Monthly Archives: November 2009

Selectively purging the shared pool

Another very useful thread has developed on the oracle-l mailing list. On a side note, this is really _the_ list to be subscribed to-there are so many experienced Oracle DBAs out that it’s pure joy.

But I digress, back to the problem I often face when performance troubleshooting systems is to purge a SQL statement from the shared pool. Most often, bind variable peeking in conjunction with an empty partition (or otherwise inappropriate stats) caused the optimiser to choose a really inadequate plan for subsequent executions of the same SQL ID.

Oracle 11.1 extended DBMS_SHARED_POOL to include a “purge” function which can be used to manage the shared pool. It’s actually a lot more powerful than just purging SQL plans but that’s for another blog entry :) Anyway, if you are interested, additional documentation can be found in metalink notes 457309.1 and 751876.1. If anyone can shed more light on the various heaps you can pass as an argument, please comment here!

The new version of the package has been back ported and included in the patch set (where it is event protected) and can also be downloaded for and for patch 5614566 on metalink.

Prior to this, I usually used the “comment on table <owner>.<table_name> is ‘<some comment>’ to force an invalidation of the statement in v$sql. Next time the statement is executed you’d hope that you have escaped the bind variable peeking disaster.

Kerry Osborne, a great source for inspiration has posted an easy way to using it. The following is shamelessly taken from the mailing list, I won’t take any credit for it (but I’ll use it whenever I can!)

Beginning the quote, slightly amended to better fit into context:

Heap 0 flushes the whole statement, heap 6 flushes the plans (although I’ve never had a reason to flush just the plans. By the way, when heap=6, plans for all children are flushed.

The backport to seems to work fine as well, but it doesn’t appear to work in versions prior to ( for example).

Here’s the script I use (because I don’t like the funky “address,hash_value” format that the purge procedure requires:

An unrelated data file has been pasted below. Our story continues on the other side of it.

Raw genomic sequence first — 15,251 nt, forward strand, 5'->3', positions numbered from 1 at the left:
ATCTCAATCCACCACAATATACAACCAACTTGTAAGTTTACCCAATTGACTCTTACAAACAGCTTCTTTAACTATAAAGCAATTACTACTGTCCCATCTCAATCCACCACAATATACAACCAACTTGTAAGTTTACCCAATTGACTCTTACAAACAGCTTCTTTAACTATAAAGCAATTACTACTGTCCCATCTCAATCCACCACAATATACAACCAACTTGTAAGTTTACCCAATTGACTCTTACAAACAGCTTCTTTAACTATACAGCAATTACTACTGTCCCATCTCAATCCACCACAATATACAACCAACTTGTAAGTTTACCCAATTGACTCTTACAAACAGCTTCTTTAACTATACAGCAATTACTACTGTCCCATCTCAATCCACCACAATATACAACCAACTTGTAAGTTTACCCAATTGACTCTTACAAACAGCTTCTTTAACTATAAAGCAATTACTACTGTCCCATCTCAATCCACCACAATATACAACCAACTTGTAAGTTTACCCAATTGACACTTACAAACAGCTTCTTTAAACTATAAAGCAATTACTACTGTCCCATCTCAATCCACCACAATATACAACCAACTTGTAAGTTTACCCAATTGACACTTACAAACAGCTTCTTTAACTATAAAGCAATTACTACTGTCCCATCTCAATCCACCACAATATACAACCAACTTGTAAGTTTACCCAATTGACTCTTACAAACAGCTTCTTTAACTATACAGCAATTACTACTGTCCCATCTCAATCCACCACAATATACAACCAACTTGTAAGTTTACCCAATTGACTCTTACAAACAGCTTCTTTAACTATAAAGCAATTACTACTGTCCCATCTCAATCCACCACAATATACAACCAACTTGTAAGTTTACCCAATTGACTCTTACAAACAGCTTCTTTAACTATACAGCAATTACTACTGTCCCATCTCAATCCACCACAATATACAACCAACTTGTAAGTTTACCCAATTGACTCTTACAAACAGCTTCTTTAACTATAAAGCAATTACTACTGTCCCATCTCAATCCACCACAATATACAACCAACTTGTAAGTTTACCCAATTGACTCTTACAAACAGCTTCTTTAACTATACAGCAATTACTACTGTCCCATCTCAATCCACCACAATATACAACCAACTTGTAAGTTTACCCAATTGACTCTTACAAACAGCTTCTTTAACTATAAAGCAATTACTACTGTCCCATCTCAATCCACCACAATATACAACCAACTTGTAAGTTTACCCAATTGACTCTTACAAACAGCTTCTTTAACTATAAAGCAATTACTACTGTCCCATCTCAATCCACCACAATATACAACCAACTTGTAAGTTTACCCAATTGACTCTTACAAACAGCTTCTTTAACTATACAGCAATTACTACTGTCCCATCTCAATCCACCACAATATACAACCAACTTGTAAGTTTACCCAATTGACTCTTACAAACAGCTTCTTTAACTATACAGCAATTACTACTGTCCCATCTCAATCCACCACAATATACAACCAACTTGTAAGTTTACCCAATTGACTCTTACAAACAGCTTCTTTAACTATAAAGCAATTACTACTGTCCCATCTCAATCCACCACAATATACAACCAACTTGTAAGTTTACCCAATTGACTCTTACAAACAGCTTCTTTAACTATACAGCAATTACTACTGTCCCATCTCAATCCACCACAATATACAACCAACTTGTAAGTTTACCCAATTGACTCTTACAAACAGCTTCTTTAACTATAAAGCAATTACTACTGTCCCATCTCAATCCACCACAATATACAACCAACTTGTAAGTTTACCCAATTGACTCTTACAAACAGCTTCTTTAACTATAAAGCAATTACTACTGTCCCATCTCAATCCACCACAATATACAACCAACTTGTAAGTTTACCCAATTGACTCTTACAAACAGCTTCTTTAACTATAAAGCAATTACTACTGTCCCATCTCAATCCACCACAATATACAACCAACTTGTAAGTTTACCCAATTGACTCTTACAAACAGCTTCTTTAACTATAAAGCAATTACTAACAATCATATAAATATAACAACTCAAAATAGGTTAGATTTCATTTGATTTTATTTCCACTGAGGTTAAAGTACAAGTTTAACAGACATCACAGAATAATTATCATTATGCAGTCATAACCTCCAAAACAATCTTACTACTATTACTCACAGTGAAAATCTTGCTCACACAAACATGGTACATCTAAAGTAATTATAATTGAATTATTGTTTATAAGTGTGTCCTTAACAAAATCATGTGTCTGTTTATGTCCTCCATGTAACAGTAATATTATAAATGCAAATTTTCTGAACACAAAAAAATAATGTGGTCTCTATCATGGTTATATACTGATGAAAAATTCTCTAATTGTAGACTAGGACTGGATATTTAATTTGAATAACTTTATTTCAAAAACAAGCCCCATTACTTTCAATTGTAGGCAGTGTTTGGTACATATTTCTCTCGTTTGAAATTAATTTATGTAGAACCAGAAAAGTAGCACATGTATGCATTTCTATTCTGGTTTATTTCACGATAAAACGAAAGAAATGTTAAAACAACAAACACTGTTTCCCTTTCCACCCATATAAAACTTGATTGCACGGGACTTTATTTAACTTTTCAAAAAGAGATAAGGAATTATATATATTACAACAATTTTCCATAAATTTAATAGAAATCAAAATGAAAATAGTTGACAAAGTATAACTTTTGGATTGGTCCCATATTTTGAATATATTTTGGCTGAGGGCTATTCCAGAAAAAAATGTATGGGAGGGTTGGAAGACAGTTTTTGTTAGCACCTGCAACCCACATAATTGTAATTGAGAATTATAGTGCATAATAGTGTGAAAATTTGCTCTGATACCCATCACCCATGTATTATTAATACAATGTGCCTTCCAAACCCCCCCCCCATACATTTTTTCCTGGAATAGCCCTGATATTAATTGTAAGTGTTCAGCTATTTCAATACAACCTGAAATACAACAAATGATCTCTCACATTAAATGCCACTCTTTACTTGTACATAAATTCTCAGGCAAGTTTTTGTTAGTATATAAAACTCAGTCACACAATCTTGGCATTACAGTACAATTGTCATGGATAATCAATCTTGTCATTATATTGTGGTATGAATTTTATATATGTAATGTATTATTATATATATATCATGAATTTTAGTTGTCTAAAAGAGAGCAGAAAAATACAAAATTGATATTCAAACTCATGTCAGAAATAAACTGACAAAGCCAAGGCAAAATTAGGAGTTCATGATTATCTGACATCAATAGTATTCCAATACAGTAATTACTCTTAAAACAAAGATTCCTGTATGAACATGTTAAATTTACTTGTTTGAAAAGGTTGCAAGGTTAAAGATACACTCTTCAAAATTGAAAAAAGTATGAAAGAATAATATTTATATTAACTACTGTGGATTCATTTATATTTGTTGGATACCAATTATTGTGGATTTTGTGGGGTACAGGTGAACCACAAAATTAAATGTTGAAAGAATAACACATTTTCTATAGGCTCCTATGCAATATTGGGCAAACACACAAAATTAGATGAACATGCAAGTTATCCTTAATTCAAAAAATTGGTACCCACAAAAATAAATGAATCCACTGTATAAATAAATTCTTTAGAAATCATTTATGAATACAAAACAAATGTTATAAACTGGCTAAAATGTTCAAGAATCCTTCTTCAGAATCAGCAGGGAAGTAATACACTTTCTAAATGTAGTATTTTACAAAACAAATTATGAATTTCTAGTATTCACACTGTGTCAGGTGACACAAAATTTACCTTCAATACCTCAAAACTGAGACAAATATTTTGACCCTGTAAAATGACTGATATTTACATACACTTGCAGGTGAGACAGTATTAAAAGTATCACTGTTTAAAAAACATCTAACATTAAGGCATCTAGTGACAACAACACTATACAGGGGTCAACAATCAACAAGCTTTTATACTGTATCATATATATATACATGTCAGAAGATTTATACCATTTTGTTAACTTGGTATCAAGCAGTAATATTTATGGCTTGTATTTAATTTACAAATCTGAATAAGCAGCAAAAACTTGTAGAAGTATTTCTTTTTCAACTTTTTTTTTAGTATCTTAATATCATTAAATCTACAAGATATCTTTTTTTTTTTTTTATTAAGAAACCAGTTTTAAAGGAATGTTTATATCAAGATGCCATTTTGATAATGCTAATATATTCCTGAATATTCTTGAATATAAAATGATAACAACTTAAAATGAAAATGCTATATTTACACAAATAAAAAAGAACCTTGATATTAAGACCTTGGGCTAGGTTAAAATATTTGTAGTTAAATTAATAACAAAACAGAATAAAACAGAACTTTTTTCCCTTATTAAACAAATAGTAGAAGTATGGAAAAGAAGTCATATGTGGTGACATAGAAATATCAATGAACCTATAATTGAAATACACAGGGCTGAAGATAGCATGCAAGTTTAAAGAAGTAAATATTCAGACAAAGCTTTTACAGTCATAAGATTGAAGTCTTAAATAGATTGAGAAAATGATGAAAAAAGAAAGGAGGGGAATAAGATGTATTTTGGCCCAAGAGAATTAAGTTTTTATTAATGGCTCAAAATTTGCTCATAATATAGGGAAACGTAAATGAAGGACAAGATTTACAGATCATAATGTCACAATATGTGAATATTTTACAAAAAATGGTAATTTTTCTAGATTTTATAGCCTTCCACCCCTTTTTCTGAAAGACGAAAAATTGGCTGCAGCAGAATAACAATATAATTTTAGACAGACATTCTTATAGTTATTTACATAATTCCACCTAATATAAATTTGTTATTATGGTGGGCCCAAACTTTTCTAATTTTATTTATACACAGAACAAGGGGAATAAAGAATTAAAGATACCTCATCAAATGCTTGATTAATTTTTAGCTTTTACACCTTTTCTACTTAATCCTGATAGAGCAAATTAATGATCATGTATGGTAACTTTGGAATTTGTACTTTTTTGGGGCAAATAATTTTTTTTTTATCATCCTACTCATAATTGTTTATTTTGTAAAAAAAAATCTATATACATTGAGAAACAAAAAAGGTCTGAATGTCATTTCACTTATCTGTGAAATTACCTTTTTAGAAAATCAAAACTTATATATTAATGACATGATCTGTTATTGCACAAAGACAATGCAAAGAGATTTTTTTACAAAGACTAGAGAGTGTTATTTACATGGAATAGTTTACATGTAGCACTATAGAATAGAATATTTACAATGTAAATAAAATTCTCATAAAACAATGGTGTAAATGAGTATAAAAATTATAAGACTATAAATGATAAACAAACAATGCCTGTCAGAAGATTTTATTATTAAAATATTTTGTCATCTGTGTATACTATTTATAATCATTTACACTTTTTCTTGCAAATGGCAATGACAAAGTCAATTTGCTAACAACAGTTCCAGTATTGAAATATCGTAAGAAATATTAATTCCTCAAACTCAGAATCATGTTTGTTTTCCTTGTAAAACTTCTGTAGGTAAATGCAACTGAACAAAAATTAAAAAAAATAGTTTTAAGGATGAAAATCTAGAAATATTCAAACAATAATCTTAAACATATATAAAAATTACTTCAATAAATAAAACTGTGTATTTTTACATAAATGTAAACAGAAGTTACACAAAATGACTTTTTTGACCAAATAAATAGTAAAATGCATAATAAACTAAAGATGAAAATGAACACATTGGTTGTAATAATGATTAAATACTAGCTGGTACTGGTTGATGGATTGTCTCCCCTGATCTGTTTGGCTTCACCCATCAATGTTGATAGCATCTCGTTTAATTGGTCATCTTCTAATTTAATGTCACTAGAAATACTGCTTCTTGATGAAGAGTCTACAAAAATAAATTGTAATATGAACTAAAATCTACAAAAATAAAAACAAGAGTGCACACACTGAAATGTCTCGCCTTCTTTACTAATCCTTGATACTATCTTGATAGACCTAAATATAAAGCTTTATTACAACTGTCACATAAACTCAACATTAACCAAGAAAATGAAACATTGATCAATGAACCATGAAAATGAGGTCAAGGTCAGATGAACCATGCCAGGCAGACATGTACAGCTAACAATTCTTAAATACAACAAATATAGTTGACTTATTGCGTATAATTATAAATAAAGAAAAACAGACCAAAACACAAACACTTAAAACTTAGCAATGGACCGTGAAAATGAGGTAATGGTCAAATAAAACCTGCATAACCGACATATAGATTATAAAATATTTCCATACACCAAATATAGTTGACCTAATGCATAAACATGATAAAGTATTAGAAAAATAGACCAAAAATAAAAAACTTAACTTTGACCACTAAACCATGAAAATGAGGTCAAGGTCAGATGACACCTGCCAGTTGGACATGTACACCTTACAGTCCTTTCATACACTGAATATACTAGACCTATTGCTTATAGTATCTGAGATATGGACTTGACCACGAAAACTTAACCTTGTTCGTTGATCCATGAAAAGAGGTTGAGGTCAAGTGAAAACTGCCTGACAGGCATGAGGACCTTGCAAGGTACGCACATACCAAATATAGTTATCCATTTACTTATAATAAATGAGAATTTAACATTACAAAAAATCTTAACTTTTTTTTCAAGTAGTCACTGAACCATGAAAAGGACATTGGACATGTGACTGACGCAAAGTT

-- flush_sql.sql
 name varchar2(50);
 version varchar2(3);
 select regexp_replace(version,'\..*') into version from v$instance;

 if version = '10' then
 execute immediate
 q'[alter session set events '5614566 trace name context forever']'; -- bug fix for backport
 end if;

 select address||','||hash_value into name
 from v$sqlarea
 where sql_id like '&sql_id';



If you want to have the flexibility to select the heap – change the call to purge like this:


Then just put in 0 or 6 when prompted for the heap.

End qoute. Credit where credit is due:

Kerry Osborne
blog: <;


My Oracle Support broken again

Some more grief today when trying to raise service requests through the flashy yet unreliable MOS frontend. Today has apparently seen the rollout of a patch only to break it some more. Check the oracle-l mailing list archives for some user feedback, it really has been horrendous. If you had to design a hack of the site, it couldn’t have been as bad.

But I digress. I had the problem that MOS didn’t accept my choice of product in the 2nd page of the wizard, even when selecting it from the drop-down list. Oracle Server – Enterprise Edition: how could this be more basic? Anyway, I phoned Oracle support and the first 3 people hung up in the cause of our conversation. Now that it creative support work! But it’s only a problem with the application, which can be worked around. First of all, don’t use the flash interface, for the obvious problems. Use the HTML version instead: and log in as normal

In order to raise a SR, use the following instructions after having clicked on “Create SR”:

  • Please fill in the first 2 pages only!
  • Then click on “save draft”
  • Sign out of metalink, then close your browser (not joking!)
  • Start another browser and log in again using the html interface
  • Next go to the SRs and find your draft
  • From there on, proceed as normal.

Hope that helps!

Oracle’s secure external password store